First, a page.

LE MIRE (1729-1804), Noël after Jean Baptiste LE PAON )1738-1785)
[Le Général Washington ne quid detrimenti capiat res publica - gravé d'après le tableau original appartenant a Mr. Marquis de la Fayette]
[France: circa 1780]. Line engraving. Proof before title, state ii/iv. Image size: 16 11/16 x 12 11/16 inches.
An impressive proof impression of this famous portrait of George Washington, and one of the first accurate likenesses of the General to be produced in Europe.
This is a remarkably rare proof impression of this fascinating portrait of George Washington, and one of the earliest European prints to produce an accurate likeness of this celebrated American hero. Public curiosity for prints of Revolutionary heroes was not limited to America but spread to the English and European print shops, where an inquisitive audience clamored for a glimpse of the key figures of the war. One of the first correct likenesses of Washington to make its way over to Europe was Charles Wilson Peale's magnificent painting. At this time Peale had executed a number of similar portraits of Washington and so it is impossible to determine which exact painting was taken to France. The inscription on Le Mire's print informs us that Le Paon based his portrait on a painting of Washington he saw in the collection of the Marquis de Lafayette. This verifies since Washington's countenance and stance in Le Paon's portrait and Le Mire's engraving, echo Peale's fine portraits. Washington's face and uniform are identical as are his stance and gestures; his hand cupped inside his vest was used repeatedly by Peale in his series of works on the General. A very similar companion portrait of Lafayette was also executed by Le Paon and Le Mire which makes the link between Peale's painting and this image almost definitive. By adding a more complicated composition, Le Mire's has converted Peale's simplified portrait to suit European taste. Washington is cloaked in the grand tradition of French portraiture. A simple background has been changed to show a military encampment, and the scattered papers act as a symbol of his involvement in the Revolution. The inclusion of a horse and groomsman shows the more decorative style of French portraiture, and the complex composition and meticulous details combine to create an image that reflects the taste of its European audience. In his hand Washington holds a copy of the Declaration of Independence and the Treaty of Alliance and he stands on a mound of shredded British conciliatory bills. This engraving is an indicator of Washington's image in Europe; he is pictured as a powerful military and political leader and a genteel figure whose sagacity and expertise over threw British rule in America.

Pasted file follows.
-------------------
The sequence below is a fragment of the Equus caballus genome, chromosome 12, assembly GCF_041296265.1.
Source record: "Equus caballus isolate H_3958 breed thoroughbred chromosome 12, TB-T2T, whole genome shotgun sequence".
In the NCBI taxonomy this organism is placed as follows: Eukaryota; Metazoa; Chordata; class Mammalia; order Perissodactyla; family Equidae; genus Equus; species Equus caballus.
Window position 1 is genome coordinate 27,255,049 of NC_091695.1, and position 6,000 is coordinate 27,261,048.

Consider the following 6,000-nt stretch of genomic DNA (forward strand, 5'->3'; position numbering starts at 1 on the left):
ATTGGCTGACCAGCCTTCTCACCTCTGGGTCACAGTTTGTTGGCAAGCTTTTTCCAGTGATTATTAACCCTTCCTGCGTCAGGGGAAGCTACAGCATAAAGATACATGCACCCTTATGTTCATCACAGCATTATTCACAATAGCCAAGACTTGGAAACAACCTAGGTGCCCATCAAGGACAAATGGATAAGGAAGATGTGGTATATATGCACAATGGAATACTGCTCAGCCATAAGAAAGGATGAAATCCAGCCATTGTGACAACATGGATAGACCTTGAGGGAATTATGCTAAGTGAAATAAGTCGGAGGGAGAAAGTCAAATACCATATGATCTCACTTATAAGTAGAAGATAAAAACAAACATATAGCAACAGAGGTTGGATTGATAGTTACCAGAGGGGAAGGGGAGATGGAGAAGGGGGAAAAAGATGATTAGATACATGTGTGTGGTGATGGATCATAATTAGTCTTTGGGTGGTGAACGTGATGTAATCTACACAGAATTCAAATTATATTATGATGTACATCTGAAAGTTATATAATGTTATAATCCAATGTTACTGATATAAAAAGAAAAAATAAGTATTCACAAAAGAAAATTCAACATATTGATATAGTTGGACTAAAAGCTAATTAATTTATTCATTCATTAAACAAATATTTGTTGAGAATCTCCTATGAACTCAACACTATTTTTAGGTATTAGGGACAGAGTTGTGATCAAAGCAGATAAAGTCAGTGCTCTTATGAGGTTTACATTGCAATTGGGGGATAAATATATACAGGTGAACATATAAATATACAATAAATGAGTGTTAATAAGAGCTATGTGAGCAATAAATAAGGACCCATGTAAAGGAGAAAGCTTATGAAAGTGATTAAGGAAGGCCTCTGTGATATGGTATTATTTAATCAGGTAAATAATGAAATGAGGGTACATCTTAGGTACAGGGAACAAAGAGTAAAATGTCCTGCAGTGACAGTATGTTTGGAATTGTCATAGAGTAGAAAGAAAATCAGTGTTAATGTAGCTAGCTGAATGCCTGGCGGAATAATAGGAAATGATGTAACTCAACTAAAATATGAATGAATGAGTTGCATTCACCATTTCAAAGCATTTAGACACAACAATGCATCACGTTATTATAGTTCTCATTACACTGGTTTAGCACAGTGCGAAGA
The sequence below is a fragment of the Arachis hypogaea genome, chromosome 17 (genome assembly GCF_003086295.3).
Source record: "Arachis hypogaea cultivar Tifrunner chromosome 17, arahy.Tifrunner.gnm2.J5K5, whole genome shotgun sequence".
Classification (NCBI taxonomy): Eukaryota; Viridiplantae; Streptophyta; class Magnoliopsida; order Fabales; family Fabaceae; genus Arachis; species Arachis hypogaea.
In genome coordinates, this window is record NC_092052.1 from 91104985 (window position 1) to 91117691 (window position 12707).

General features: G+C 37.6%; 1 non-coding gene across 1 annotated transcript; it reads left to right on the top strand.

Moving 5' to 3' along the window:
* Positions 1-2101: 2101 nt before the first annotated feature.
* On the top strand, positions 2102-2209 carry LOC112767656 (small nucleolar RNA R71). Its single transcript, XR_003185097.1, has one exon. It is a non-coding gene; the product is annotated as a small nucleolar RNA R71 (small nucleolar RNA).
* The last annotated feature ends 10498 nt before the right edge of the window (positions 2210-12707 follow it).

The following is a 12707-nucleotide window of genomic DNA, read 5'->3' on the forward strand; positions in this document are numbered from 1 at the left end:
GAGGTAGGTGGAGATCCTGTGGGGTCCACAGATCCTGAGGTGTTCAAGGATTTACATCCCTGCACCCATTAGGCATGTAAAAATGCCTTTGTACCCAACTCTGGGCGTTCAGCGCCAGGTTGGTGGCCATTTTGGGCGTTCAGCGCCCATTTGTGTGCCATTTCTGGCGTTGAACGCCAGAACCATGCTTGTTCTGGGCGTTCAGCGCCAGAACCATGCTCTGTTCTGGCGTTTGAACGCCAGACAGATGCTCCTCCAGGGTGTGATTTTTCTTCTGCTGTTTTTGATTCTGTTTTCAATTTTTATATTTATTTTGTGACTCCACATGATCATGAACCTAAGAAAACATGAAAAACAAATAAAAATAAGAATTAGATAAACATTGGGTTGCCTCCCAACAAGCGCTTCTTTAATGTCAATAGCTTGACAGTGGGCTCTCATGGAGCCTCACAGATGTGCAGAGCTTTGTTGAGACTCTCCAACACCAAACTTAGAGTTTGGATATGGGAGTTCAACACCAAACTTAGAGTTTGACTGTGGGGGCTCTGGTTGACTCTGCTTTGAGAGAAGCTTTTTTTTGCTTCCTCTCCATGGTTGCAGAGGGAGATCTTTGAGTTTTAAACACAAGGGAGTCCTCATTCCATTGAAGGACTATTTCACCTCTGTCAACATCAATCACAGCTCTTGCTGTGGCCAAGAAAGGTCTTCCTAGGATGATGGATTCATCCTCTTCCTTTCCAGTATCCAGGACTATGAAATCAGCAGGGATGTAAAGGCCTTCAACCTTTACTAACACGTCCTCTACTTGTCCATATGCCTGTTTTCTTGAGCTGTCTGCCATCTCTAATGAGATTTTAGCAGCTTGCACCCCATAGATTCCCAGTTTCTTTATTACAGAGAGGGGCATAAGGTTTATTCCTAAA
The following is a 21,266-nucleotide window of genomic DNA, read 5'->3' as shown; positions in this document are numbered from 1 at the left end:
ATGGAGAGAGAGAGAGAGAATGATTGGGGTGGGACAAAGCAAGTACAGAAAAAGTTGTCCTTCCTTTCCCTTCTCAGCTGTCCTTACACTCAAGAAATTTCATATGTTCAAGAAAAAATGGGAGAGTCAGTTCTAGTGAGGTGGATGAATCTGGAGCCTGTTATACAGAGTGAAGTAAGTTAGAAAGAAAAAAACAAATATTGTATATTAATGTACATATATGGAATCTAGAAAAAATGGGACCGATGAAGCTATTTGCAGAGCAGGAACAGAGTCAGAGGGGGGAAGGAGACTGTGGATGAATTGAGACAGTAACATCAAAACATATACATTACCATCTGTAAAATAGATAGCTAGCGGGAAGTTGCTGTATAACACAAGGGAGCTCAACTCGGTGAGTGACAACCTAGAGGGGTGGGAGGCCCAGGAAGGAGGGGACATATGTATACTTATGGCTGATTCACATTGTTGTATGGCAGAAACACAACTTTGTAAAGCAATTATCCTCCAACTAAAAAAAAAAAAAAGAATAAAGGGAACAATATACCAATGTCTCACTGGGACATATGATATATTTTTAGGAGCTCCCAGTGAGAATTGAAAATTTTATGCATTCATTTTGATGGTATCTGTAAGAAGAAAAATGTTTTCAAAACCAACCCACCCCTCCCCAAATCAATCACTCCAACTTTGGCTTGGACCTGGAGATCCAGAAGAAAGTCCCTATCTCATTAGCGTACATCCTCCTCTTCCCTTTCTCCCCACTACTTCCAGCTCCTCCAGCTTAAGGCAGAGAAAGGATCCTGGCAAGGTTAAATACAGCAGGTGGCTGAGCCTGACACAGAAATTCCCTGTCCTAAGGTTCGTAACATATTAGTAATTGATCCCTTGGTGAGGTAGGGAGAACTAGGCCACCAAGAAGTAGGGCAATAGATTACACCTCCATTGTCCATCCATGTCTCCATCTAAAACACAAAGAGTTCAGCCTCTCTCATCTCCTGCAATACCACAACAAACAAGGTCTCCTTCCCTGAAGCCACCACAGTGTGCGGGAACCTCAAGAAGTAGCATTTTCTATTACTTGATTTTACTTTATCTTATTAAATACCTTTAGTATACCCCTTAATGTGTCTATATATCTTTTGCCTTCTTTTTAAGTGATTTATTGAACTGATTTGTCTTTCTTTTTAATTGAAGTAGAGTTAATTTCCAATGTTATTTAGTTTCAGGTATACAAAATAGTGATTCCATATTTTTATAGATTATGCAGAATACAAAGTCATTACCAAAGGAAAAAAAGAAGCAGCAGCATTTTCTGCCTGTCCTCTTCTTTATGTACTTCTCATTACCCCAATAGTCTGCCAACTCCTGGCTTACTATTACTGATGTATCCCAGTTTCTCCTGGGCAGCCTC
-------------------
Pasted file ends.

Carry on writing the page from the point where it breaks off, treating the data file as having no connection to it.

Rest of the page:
Hart, Catalogue of Engraved Portraits of Washington 31, ii/iv; Wick, George Washington an American Icon p.28-33; Fowble, Two Centuries of Prints in America 1680-1880 no.81; Cresswell, The American Revolution in Drawings and Prints no.229; Baker 21.